In 2009, I traveled to Northern Tanzania for a safari and volunteering trip with my two grown children as my daughter was interested in wildlife management. What was merely to be a visit to a medical clinic there turned into a life changing event and has led me on a still continuing journey of discovery and service.
The Foundation for African Medicine and Education is a non-profit medical clinic located in the rural District of Karatu in the Northern Highlands of Tanzania and opened its doors in 2008. FAME was founded by Dr. Frank Artress and Susan Gustafson and is dedicated to improving the quality and accessibility of medical care in rural Tanzania and making a difference in the day-to-day lives of the Tanzanian people.
My first visit to FAME as a volunteer medical provider was in September of 2010 and I have continued to visit every six months to provide neurological care for the residents of Karatu and the neighboring regions as well as to provide education for the Tanzanian doctors and nurses. What began as simple visits to provide consulting services at FAME and on their mobile clinics has now developed into a formal neurological program with defined clinics and visits to surrounding villages during our mobile clinics.
Beginning in March of 2013, I have had neurology residents and fellows from the University of Pennsylvania and Children’s Hospital of Philadelphia accompany me during these visits to allow them to experience the fulfillment of global health while also providing a greater educational exposure for the Tanzanian caregivers at FAME.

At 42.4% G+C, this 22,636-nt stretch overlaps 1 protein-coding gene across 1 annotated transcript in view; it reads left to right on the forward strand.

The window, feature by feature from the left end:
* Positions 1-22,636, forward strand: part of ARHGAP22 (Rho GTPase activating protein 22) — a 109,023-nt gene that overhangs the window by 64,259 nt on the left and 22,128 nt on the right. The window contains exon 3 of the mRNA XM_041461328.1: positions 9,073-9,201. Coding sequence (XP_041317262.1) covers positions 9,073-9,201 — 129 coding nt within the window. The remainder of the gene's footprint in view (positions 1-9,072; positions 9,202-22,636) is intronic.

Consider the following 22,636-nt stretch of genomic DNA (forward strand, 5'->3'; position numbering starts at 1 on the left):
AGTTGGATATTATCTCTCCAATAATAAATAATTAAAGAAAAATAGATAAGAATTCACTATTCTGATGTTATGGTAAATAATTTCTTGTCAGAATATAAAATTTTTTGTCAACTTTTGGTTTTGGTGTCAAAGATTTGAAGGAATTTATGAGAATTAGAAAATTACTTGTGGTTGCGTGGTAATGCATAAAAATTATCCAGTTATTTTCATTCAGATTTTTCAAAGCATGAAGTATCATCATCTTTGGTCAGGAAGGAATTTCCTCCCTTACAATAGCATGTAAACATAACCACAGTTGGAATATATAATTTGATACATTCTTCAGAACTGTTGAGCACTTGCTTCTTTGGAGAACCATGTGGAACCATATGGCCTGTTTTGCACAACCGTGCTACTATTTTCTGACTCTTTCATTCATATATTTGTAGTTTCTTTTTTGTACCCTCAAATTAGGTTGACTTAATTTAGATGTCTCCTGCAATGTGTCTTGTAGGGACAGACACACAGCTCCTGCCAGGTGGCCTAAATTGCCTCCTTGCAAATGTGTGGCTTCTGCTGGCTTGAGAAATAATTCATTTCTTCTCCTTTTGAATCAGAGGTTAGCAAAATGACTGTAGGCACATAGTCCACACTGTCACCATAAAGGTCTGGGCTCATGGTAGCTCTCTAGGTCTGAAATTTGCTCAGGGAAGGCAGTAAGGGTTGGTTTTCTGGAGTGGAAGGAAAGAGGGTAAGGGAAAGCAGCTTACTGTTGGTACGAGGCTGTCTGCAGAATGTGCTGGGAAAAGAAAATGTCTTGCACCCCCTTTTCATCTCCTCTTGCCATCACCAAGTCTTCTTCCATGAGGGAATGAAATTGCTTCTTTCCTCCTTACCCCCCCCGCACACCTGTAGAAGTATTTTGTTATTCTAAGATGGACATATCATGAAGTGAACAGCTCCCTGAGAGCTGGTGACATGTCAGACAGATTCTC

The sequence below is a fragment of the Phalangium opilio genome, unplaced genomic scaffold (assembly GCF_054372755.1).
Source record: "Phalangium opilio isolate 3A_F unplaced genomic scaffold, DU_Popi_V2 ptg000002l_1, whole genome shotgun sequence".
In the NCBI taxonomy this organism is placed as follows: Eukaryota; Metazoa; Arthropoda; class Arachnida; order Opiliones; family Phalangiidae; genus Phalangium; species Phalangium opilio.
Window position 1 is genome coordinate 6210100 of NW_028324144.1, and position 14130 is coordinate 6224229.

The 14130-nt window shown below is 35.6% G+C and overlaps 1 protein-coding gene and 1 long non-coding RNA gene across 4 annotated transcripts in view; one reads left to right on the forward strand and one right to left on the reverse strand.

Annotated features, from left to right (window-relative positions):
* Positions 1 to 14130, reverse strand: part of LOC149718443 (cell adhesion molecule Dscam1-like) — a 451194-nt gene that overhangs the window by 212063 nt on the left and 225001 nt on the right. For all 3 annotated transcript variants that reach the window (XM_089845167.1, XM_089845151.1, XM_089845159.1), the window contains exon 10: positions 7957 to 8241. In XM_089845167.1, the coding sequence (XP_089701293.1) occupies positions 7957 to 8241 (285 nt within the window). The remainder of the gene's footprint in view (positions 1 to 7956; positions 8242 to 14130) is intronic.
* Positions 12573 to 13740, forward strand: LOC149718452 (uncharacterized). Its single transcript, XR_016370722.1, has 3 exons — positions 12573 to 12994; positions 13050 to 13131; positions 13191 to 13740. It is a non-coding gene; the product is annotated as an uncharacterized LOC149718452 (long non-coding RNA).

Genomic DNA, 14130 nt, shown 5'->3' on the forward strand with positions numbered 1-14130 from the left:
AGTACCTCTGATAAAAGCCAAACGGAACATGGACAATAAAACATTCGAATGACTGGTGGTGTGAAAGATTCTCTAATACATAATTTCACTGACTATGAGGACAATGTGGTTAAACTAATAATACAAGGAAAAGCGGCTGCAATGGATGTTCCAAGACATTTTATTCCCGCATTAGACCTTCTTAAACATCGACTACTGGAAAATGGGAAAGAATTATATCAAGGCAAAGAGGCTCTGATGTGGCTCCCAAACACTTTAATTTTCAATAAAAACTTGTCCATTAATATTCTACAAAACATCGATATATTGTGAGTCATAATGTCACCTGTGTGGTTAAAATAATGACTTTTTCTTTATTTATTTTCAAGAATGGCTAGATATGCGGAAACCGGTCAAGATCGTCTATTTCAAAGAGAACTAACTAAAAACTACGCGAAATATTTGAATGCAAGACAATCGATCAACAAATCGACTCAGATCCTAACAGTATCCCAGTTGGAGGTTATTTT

What began as a simple and innocent visit to a Tanzanian medical clinic has now become a full fledged teaching program and has touched the lives of a vast number of Tanzanians along with a growing number of young clinicians here.
Michael Rubenstein, M.D.
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I am so touched by your work and enjoying your blog.
Thank you for making this world a better place and your service. Lori Q
Thanks so much for sharing your story. Africa is indeed a place that stays in your heart and soul long after you leave the continent. I hope to return one day. I saw your name on a Thompson Safaris blog where you mentioned that during your travels to Karatu you met Daniel Tewa of the Iraqwi tribe. I, too, met Daniel on a trip several years ago. I am very interested in contacting him regarding the wedding skirts which his wife, Elizabeth, makes and wondered if you might have an email address or method of contact for him? If you could possibly email me with a contact method I could use to correspond with Daniel regarding these items, I would be most appreciative. Thanks, Debi
Thank you for sharing all of this. I am going to Africa for the first time, and was going to do a group safari… started learning about Tarangire, discovered tours only spend a few hours to at most 1 night there, and so now am figuring out how to get there on my own or a private tour. Anyway, came across your journal in my search, and am really enjoying it. And to learn of the work you’re doing there… just want to send a nod.
Polly – if you’re going for the first time and will be spending a bit of time there (I presume you’ll be volunteering), you’re better off checking around and joining a group that will be going to Tarangire. You’re correct that you don’t need to book in advance with an expensive outfit, but you will want to have an experienced guide if you’ve never gone before. I’ve been doing this now for seven years and have “guided” tours in all the parks, but also learned from some of the best early on. It can be a bit of a challenge and you have to know a bit about the country. Feel free to email me if you have any other questions. Mike